Britain as a brand: beyond left and right
As the post-austerity UK elections approach and many citizens lament the lack of real choice, Bob Sheard, director of Fresh Britain branding agency, explains how treating Britain as a brand could help to create a long term vision for the nation.
Sheard explains how brands without a vision end up managing themselves, rather than leading. He says, “We’ve been frustrated watching the election debates because it’s pretty much the same thing. None of the parties are actually articulating their vision for Britain, all the debates are in the minutiae of policy and that’s based on the now, not the future. As a consequence of that, there’s very little differentiation between the parties in the debate. Little choice will lead, by all accounts, to a coalition, and all a coalition represents is a country that’s being managed rather than a country that’s being led.”
Sheard argues that recognising that Britain is a brand, and treating it as such, would help to forge a long term vision for the nation that would eclipse the confines of left and right and would give the public greater choice.
In relation to brands, Sheard says that the creation of a vision stems from determining what their core strengths are, or where they differentiate themselves from the competition. The next step is to look at the marketplace, what it needs and how that need can be met by the brand.
In the case of Britain, Sheard says, “We looked at a post-austerity world, what it needs and whether Britain can create or supply it. In British history we’ve been very inventive, but the last time we were able to connect our invention to our commerce was probably the industrial revolution. Since then we’ve had great inventions but we’ve not necessarily connected them to commerce.”
Fresh Britain identified invention and innovation as a quality that makes Britain unique, this is explained in more detail in a video produced by the agency titled, A Fresh Post Austerity Vision for Britain. The video outlines an apolitical vision that places emphasis on educating the younger generations and facilitating inventions to meet the world’s future needs. Sheard says that this ‘intellectual capital’ could make Britain the third largest economy, overtaking Germany and Japan.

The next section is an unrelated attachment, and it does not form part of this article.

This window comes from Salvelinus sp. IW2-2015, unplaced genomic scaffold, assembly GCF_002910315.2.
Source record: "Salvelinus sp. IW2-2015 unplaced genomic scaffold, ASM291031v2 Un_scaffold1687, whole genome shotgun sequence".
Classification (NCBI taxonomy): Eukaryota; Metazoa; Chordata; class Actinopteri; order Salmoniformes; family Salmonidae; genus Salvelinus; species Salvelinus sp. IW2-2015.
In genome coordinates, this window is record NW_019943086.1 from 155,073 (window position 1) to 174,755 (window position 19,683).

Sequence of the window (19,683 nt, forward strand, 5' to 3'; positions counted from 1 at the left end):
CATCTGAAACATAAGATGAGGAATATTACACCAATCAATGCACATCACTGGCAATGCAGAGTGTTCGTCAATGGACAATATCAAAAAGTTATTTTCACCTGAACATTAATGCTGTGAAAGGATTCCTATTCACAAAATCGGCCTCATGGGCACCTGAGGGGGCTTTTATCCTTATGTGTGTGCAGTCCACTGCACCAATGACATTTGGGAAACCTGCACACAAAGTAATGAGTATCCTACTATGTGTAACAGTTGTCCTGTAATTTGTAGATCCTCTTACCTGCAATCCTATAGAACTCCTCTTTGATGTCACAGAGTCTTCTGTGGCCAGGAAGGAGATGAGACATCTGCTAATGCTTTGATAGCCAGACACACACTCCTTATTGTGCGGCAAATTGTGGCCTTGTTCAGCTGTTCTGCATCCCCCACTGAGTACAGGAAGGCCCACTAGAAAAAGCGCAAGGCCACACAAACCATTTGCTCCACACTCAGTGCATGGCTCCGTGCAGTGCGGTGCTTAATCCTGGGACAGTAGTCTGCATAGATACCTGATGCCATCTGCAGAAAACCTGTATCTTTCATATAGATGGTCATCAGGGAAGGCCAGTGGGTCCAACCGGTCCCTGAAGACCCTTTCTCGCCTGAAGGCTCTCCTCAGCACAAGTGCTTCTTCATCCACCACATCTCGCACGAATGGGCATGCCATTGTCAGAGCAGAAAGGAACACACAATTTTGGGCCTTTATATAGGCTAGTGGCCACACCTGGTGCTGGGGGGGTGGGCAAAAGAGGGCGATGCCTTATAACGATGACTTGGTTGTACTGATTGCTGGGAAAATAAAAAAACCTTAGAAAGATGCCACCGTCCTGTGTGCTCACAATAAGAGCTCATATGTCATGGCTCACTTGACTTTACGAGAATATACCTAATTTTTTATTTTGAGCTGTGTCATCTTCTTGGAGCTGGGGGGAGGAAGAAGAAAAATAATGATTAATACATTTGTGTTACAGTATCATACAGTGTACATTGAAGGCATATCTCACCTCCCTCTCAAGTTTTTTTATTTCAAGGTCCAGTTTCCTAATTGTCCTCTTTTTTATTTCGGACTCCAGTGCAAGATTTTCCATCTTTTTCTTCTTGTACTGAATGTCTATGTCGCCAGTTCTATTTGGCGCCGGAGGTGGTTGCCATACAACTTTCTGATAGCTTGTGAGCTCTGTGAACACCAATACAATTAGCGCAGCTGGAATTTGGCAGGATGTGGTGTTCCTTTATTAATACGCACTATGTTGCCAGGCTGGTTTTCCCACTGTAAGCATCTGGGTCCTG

Sheard says, “We’re currently at six billion people on the planet, and we’re going to be at nine billion by 2050. It’s taken us 5,000 years to get to six, and it’s going to take us another 35 years to get to nine. That’s going to create all sorts of needs around the world, therefore, why can’t we, as a nation, apply our invention to solving those needs.”
Fresh Britain hopes to bring attention to the ‘vision vacuum’ in the current elections and is drawing from its own experience as a branding agency to imagine an alternative. While many nations are making tentative steps in the nation branding area, there is potential for this to become a much larger aspect of the way nations are run. Sheard says, “I don’t think people talk about the country as a brand at all, if they do, they do it without understanding the meaning of what a brand is. So yes, Great Britain, or the UK, is definitely a brand. If you thought about it in those terms it would make the people who are managing that brand make decisions in a different way.”